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Missourians across the state are pushing to change laws that bar felons from working certain jobs, and lawmakers are listening.

A bill passed out of a state committee earlier this week would reverse current legislation that prohibits people convicted of a felony from participating in the sale of alcohol and lottery tickets.

Among the bill’s supporters is a Kansas City restaurant owner who is proud to hire felons for his business. As he told the Kansas City Star, the seemingly minor caveat actually has major ramifications.

Anton Kotar, who runs the restaurant Anton’s Taproom, told the paper that he has hired two dozen people with felony convictions to work in his restaurant, but because of the law, he can only give them dishwashing jobs. State inspections by liquor-control regulators keep him on his toes.

From the Star:

“We’re working with churches and homeless shelters, people who are trying to put together programs teaching culinary skills,” he said. “Problem is, I can’t hire them. Until the law changes, I have to be leery and have to be cognizant of where these guys are in the building so we aren’t in violation.”

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Supporters of the new bill point out that for felons in Missouri, the only feasible job opportunities are in construction and fast food. The current law locks people with felony convictions out of a multitude of entry-level jobs, including working at gas stations and convenience stores, and from working as servers, bartenders or cooks in bars and restaurants.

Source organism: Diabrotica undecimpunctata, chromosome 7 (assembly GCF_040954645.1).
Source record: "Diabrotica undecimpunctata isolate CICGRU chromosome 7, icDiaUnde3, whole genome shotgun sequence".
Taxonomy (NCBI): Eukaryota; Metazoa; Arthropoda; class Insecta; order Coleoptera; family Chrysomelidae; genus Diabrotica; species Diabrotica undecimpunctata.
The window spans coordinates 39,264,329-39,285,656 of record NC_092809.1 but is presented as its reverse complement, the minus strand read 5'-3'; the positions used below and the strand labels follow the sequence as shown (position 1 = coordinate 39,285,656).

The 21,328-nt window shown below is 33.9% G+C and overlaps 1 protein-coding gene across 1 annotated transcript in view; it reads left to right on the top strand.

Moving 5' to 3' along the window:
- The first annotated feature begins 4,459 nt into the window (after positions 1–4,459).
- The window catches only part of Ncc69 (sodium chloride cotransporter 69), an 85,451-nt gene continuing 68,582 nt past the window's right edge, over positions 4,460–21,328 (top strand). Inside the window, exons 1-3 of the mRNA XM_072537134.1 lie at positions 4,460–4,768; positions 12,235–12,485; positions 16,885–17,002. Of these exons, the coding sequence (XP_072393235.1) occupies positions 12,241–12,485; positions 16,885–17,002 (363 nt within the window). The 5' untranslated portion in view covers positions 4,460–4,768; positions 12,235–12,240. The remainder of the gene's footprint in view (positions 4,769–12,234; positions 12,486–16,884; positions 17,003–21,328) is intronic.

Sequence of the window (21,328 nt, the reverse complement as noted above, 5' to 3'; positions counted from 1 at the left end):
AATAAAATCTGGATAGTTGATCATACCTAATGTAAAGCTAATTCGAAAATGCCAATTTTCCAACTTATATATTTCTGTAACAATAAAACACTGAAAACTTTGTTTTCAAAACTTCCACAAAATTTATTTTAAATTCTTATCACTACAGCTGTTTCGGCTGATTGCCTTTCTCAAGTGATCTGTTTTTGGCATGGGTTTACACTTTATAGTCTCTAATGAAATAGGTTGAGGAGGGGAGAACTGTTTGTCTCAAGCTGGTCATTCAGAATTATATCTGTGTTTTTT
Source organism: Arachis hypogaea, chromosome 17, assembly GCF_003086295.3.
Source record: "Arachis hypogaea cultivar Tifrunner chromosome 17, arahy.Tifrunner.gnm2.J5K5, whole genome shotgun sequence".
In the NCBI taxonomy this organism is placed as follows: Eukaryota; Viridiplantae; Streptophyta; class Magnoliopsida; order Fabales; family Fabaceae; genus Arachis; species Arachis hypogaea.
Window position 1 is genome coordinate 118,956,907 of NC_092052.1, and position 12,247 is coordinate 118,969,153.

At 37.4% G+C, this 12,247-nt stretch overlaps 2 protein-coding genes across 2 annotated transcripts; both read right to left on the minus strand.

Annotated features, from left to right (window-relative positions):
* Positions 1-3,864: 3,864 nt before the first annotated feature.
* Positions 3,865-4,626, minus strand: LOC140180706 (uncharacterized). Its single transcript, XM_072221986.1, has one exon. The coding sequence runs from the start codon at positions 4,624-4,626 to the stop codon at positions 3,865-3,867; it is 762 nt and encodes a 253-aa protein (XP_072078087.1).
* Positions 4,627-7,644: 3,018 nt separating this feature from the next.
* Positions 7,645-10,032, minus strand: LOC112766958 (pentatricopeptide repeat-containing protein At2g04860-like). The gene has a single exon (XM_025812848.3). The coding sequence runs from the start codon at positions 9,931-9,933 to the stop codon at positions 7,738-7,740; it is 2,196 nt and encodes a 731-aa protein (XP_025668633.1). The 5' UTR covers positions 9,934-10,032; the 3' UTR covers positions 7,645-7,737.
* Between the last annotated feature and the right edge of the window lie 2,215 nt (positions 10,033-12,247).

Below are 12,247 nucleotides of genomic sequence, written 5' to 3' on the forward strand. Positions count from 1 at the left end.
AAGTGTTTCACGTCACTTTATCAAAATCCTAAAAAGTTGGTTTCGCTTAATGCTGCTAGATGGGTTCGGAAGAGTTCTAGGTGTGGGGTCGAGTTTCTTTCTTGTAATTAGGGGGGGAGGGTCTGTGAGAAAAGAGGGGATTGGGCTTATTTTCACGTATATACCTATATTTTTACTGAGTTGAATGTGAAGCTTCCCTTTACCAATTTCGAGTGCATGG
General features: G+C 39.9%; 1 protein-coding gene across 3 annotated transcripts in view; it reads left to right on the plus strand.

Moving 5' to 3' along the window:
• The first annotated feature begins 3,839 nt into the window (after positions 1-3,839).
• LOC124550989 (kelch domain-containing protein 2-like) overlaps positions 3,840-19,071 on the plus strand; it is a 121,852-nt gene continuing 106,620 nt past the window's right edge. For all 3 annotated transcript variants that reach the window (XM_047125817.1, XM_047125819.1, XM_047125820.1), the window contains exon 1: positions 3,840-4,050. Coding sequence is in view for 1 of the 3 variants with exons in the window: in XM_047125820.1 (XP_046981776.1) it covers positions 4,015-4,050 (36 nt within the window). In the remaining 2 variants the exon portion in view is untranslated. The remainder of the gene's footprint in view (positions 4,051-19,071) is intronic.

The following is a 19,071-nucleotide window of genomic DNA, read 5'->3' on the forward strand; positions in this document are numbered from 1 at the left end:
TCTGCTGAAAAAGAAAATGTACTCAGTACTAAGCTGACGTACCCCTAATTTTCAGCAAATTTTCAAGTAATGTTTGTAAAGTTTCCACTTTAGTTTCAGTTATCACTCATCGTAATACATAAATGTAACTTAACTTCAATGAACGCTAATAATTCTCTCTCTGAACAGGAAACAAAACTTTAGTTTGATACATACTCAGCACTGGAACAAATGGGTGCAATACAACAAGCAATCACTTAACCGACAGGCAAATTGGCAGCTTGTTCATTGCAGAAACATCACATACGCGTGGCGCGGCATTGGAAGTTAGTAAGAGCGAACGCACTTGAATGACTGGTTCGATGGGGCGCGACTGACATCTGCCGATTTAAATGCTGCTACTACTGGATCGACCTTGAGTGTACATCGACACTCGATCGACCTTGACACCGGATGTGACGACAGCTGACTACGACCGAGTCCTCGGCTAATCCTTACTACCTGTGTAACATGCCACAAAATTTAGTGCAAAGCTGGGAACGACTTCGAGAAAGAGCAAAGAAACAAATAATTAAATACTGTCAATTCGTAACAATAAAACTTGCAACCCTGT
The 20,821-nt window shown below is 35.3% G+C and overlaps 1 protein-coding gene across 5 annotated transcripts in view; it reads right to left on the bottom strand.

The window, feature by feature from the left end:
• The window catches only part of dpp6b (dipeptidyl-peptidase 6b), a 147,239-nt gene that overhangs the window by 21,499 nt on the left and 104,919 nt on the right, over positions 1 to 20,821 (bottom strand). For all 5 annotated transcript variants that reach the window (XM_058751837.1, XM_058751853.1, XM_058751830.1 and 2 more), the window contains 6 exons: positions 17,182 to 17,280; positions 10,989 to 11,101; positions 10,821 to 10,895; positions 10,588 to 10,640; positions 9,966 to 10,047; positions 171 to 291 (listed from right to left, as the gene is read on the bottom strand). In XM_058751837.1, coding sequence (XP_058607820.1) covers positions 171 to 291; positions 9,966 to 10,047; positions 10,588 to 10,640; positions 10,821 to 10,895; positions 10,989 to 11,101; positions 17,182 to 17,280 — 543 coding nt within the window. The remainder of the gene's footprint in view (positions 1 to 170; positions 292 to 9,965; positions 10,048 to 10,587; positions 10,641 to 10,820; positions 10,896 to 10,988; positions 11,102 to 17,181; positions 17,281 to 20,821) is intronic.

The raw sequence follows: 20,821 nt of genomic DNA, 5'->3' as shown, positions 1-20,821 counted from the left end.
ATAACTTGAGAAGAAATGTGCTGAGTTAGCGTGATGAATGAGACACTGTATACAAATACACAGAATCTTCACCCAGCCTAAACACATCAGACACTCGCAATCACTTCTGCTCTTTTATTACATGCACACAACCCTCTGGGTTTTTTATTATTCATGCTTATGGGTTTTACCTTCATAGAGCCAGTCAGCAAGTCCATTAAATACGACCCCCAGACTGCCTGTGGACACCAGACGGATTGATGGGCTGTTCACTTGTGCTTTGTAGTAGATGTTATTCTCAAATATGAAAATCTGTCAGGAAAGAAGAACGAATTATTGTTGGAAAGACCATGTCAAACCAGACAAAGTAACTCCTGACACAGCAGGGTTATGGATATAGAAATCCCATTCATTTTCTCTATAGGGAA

“This [new] legislation would immediately and materially expand the job openings for which these individuals may apply,” one criminal-defense lawyer told the Star.

Kotar, the restaurant owner, points out that washing dishes is a tiresome job with long hours, though the felons he hires are able to make a good living from the work.

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He also told the paper that it’s no more difficult to find good workers among people with felony convictions than it is among any other group. In fact, he said, they tend to be harder workers than, say, college students, according to the report:

When he hires college students, he said, many just suddenly stop showing up. The people he has hired with felony records are some of his hardest workers, he said, because “they don’t want to go back to where they came from. They want to be here.”

Kotar testified in support of the bill earlier this month. The bill has garnered bipartisan support and has both Republican and Democratic sponsors.